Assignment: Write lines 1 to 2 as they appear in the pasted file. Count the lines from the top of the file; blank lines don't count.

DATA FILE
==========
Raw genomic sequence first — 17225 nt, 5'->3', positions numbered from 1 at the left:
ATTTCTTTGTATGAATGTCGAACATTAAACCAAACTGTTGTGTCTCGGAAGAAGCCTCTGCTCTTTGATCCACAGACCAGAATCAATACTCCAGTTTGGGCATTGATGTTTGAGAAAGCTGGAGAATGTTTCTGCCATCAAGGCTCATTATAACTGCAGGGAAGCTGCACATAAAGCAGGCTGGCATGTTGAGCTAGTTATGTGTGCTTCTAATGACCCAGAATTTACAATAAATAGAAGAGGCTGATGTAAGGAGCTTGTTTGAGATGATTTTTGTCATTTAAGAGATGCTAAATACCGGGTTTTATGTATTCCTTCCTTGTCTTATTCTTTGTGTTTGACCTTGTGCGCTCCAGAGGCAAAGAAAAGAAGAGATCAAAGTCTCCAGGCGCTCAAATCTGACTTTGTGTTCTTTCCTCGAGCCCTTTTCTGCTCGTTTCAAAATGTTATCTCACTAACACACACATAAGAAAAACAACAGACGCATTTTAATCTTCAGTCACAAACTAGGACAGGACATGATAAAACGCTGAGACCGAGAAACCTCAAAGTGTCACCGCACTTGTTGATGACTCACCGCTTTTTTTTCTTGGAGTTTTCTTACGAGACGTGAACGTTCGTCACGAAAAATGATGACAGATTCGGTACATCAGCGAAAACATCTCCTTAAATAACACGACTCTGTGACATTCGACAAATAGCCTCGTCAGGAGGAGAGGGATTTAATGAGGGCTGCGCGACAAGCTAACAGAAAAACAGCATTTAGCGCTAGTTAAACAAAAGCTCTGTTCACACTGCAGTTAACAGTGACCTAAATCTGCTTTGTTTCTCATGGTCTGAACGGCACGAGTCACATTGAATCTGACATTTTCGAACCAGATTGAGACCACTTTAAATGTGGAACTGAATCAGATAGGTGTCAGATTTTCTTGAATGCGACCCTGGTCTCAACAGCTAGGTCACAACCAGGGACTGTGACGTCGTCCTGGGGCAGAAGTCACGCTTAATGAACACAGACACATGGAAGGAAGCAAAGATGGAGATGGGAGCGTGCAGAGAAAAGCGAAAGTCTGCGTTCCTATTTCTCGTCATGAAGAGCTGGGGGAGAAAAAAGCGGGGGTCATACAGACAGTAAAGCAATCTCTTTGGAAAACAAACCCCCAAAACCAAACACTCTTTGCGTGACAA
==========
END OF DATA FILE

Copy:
Raw genomic sequence first — 17225 nt, 5'->3', positions numbered from 1 at the left:
ATTTCTTTGTATGAATGTCGAACATTAAACCAAACTGTTGTGTCTCGGAAGAAGCCTCTGCTCTTTGATCCACAGACCAGAATCAATACTCCAGTTTGGGCATTGATGTTTGAGAAAGCTGGAGAATGTTTCTGCCATCAAGGCTCATTATAACTGCAGGGAAGCTGCACATAAAGCAGGCTGGCATGTTGAGCTAGTTATGTGTGCTTCTAATGACCCAGAATTTACAATAAATAGAAGAGGCTGATGTAAGGAGCTTGTTTGAGATGATTTTTGTCATTTAAGAGATGCTAAATACCGGGTTTTATGTATTCCTTCCTTGTCTTATTCTTTGTGTTTGACCTTGTGCGCTCCAGAGGCAAAGAAAAGAAGAGATCAAAGTCTCCAGGCGCTCAAATCTGACTTTGTGTTCTTTCCTCGAGCCCTTTTCTGCTCGTTTCAAAATGTTATCTCACTAACACACACATAAGAAAAACAACAGACGCATTTTAATCTTCAGTCACAAACTAGGACAGGACATGATAAAACGCTGAGACCGAGAAACCTCAAAGTGTCACCGCACTTGTTGATGACTCACCGCTTTTTTTTCTTGGAGTTTTCTTACGAGACGTGAACGTTCGTCACGAAAAATGATGACAGATTCGGTACATCAGCGAAAACATCTCCTTAAATAACACGACTCTGTGACATTCGACAAATAGCCTCGTCAGGAGGAGAGGGATTTAATGAGGGCTGCGCGACAAGCTAACAGAAAAACAGCATTTAGCGCTAGTTAAACAAAAGCTCTGTTCACACTGCAGTTAACAGTGACCTAAATCTGCTTTGTTTCTCATGGTCTGAACGGCACGAGTCACATTGAATCTGACATTTTCGAACCAGATTGAGACCACTTTAAATGTGGAACTGAATCAGATAGGTGTCAGATTTTCTTGAATGCGACCCTGGTCTCAACAGCTAGGTCACAACCAGGGACTGTGACGTCGTCCTGGGGCAGAAGTCACGCTTAATGAACACAGACACATGGAAGGAAGCAAAGATGGAGATGGGAGCGTGCAGAGAAAAGCGAAAGTCTGCGTTCCTATTTCTCGTCATGAAGAGCTGGGGGAGAAAAAAGCGGGGGTCATACAGACAGTAAAGCAATCTCTTTGGAAAACAAACCCCCAAAACCAAACACTCTTTGCGTGACAA